China has long been a hotbed for trade mark piracy. China’s first-to-file system, together with its complicated trade mark classification, has attracted numerous trade mark squatters to initiate malicious filings with the aim to free-ride on the goodwill of famous brand names. Unfortunately, the existing trade mark laws and regulations are far from effective in coping with this phenomenon. Under the current practice, one of the more effective ways to remove such registrations is to wait three years from the actual registration date, and file a non-use cancellation. However, if the registration is not yet vulnerable to attack for non-use or the non-use action is defended, famous brand owners would encounter substantial obstacles if looking to expand into China, with many eventually having to buy back their trade marks from trade mark squatters for a substantial sum.
With the aim of improving the business environment, the Standing Committee of the National People’s Congress (“NPCSC”) announced a decision on 23 April 2019 to introduce a series of amendments to the China Trade Mark Law, to take effect on 1 November 2019. To curb the notorious practice of bad faith filing, the NPCSC has introduced the ‘intent to use’ requirement to the China Trade Mark Law.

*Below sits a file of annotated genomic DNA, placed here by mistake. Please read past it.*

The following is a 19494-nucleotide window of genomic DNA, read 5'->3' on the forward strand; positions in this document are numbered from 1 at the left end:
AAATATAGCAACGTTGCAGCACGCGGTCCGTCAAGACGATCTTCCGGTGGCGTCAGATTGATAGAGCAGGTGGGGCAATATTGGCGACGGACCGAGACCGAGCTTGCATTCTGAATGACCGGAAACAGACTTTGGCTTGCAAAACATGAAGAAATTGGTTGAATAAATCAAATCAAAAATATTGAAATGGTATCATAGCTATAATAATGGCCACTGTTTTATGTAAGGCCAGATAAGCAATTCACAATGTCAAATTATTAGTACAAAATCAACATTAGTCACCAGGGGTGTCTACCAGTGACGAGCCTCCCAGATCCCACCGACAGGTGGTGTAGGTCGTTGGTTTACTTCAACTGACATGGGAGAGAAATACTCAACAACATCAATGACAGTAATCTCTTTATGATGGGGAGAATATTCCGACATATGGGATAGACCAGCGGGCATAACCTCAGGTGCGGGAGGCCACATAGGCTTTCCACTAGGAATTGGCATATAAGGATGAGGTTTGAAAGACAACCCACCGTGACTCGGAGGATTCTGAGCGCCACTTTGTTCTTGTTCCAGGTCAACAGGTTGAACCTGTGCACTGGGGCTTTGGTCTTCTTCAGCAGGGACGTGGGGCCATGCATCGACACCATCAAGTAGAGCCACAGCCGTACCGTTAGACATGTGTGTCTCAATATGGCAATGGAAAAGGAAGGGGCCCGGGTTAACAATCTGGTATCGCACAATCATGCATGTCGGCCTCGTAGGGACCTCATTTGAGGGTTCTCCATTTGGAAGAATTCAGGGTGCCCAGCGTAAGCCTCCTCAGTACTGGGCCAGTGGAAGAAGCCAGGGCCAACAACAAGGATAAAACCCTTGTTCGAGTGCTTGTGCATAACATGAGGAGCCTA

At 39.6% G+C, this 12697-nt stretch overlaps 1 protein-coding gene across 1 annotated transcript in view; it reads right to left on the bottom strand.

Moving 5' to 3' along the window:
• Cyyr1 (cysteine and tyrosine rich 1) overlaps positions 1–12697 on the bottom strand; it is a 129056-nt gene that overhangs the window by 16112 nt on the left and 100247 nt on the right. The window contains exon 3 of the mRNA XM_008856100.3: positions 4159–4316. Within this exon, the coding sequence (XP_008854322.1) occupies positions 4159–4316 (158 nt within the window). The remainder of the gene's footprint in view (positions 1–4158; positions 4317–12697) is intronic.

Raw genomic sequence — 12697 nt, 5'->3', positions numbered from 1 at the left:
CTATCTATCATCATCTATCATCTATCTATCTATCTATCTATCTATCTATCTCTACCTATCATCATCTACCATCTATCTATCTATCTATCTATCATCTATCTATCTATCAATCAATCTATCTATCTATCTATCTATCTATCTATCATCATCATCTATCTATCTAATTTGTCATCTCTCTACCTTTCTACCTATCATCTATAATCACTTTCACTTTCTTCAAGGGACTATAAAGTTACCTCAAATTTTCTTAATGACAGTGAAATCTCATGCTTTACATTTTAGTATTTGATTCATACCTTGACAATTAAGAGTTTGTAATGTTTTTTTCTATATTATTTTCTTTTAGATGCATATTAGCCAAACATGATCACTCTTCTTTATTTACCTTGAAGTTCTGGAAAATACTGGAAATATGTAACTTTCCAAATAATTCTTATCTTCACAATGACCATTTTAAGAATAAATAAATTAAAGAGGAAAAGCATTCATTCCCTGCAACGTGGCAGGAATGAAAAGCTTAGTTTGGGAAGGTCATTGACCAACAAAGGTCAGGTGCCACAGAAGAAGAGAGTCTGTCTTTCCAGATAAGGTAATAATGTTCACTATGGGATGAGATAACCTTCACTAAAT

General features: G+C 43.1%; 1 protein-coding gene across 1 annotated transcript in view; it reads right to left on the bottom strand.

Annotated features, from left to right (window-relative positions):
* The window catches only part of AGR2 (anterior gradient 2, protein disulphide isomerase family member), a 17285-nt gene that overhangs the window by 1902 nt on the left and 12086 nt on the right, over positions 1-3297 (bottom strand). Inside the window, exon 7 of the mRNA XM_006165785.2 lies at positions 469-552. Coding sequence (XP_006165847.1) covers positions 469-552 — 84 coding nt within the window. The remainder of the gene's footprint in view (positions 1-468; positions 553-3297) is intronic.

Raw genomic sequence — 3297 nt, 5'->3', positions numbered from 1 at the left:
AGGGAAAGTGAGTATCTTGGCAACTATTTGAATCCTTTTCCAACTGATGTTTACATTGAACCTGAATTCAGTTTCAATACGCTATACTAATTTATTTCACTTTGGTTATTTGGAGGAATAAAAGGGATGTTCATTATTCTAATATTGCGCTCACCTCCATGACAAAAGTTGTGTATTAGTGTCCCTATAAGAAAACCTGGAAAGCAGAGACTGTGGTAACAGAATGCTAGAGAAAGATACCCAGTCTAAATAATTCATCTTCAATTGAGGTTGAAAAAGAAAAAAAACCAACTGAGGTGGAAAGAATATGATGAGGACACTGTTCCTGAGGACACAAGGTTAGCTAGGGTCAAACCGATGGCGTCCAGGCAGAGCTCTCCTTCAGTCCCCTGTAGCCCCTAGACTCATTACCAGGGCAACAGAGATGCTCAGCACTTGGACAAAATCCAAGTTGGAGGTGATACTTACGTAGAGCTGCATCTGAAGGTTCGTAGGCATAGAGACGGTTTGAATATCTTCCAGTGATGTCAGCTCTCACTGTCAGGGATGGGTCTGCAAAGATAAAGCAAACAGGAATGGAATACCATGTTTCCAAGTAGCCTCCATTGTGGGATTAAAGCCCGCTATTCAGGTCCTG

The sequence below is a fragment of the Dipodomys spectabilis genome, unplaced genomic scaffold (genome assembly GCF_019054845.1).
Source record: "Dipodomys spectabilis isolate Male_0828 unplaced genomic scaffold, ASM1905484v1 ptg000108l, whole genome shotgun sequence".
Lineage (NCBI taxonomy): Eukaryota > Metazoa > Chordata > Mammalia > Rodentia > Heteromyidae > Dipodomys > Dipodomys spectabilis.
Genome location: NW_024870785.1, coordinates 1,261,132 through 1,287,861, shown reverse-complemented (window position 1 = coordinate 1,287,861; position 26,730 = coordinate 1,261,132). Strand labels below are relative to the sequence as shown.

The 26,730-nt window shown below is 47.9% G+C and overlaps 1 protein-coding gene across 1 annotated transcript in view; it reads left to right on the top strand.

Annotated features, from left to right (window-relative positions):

‘Intent to use’
The revised Article 4 of the China Trade Mark Law stipulates that “Natural persons, legal persons or any other organizations that need to obtain exclusive rights to use a trade mark for their commodities or services in the course of their manufacturing and business activities shall apply for the registration of the trade mark with the Trade Mark Office. Any application for trade mark registration that is malicious and is not filed for the purpose of use shall be rejected.” By the virtue of Article 33 and Article 44, “intent to use” will become a ground for opposition and invalidation, whilst “malicious filing” seems to be vague, the draft regulation, namely “Several Provisions on Regulating the Application for Registration of Trademarks”, which was published in February 2019 by the China National Intellectual Property Administration (“CNIPA”) provides some insights including eight criteria to identify “abnormal applications”, which are summarised below:
- marks that freeride on the goodwill of others or those that copy marks which are widely recognised by the relevant public;
- pre-emptive filings for marks that enjoy a certain degree of influence;
- marks that are identical or similar to those of others and where the applicant knows or should have known of the other’s prior rights;
- repeatedly filing with a clearly improper purpose;
- marks that are filed without a real intent to use;
- marks filed in large numbers within a short period of time that exceeds reasonable limits;
- filings that violate the principle of good faith; and
- parties acting as trade mark agents in the aforementioned situations.
Liability of Trade Mark Agencies
Apart from the above, the revision also targets trade mark agencies that assist in bad-faith applications. After revision, Article 19 of the Trademark Law will hold trade mark agencies liable for accepting instructions if they have actual or constructive knowledge that their clients are filing without intent to use or in bad faith. Furthermore, Article 68 sets forth the legal basis that penalties, including administrative and judicial penalties, would be imposed on trade mark agencies if they violate the law.
Implications for brand owners